An alternative satellite navigation system to Galileo has been suggested by engineering academics at a snip of the price of the EU project.
Galileo costs £9bn and the UK has contributed £1.2bn to the project, which is designed to act as a rival to the US’s GPS system and is due to launch in 2026.
UK Prime Minister Theresa May pulled the UK out of the Galileo project in November 2018, as the EU started to exclude it from security aspects of the development ahead of Brexit.
The UK would still have access to a basic signal from Galileo when operational, but cannot use the more precise military signal.
Galileo alternative would be five times more accurate
Now a University of Sussex professor, Chris Chatwin and Dr Lasisi Lawal Salami from Nigeria’s Obasanjo Space Center, have proposed a Satellite-Based Augmentation System on a hosted national satellite.
The system would also need complementary ground infrastructure for the UK.
They say it will cost around £300m and would meet the UK’s navigational needs in defence, aviation, maritime and location-based services for emergency and crisis management.
The researchers also claim the Galileo alternative would be five-times more accurate, to within 5cm.
Chatwin said: “Our system can use the GPS or Galileo free signal or both and augments it to give it a more accurate signal that is comparable to the encrypted military signal.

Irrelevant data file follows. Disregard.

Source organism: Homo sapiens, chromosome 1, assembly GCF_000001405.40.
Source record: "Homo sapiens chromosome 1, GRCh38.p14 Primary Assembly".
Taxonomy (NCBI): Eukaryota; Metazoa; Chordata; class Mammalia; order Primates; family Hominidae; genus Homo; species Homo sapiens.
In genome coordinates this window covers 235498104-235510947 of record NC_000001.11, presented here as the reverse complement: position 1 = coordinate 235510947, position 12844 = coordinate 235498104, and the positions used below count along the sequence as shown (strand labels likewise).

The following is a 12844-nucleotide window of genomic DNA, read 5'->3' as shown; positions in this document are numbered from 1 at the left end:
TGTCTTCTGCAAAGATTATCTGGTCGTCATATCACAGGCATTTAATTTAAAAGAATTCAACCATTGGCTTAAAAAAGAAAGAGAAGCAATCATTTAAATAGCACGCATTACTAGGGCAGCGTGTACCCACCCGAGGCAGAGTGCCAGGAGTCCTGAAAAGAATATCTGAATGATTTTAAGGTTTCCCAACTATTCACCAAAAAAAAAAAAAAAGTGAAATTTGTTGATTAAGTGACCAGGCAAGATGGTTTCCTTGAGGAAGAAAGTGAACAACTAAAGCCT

“The augmentation system has extremely accurate clocks so it provides an additional signal to the GPS signal and reduces the ambiguity of the location determination.”
He added: “We still depend on the US or the EU for their free signal. In the end this is a decision about sovereignty.
“If we still believe that we are an independent military power, then we’d have to find considerable resources to build our own GNSS system. We could call it Newton.”
Galileo alternative could be completed within a year
The experts say the setup could be completed in one year and would cost around three times the amount already earmarked by the UK Government for the feasibility studies alone of an alternative system, around £92m.
Construction of a new Global Navigation Satellite System is forecast to cost £7bn, but the UK’s annual space budget is only £370m.
Dr Lasisi, vice convenor of the UN’s International Telecommunication Union and former PhD student at the University of Sussex, added: “A partnership with Nigeria would have the additional benefit of signalling to the rest of the world that the UK has become a more outward looking economy after Brexit and opens up the opportunity for further scientific collaboration with the rest of the world beyond the EU.”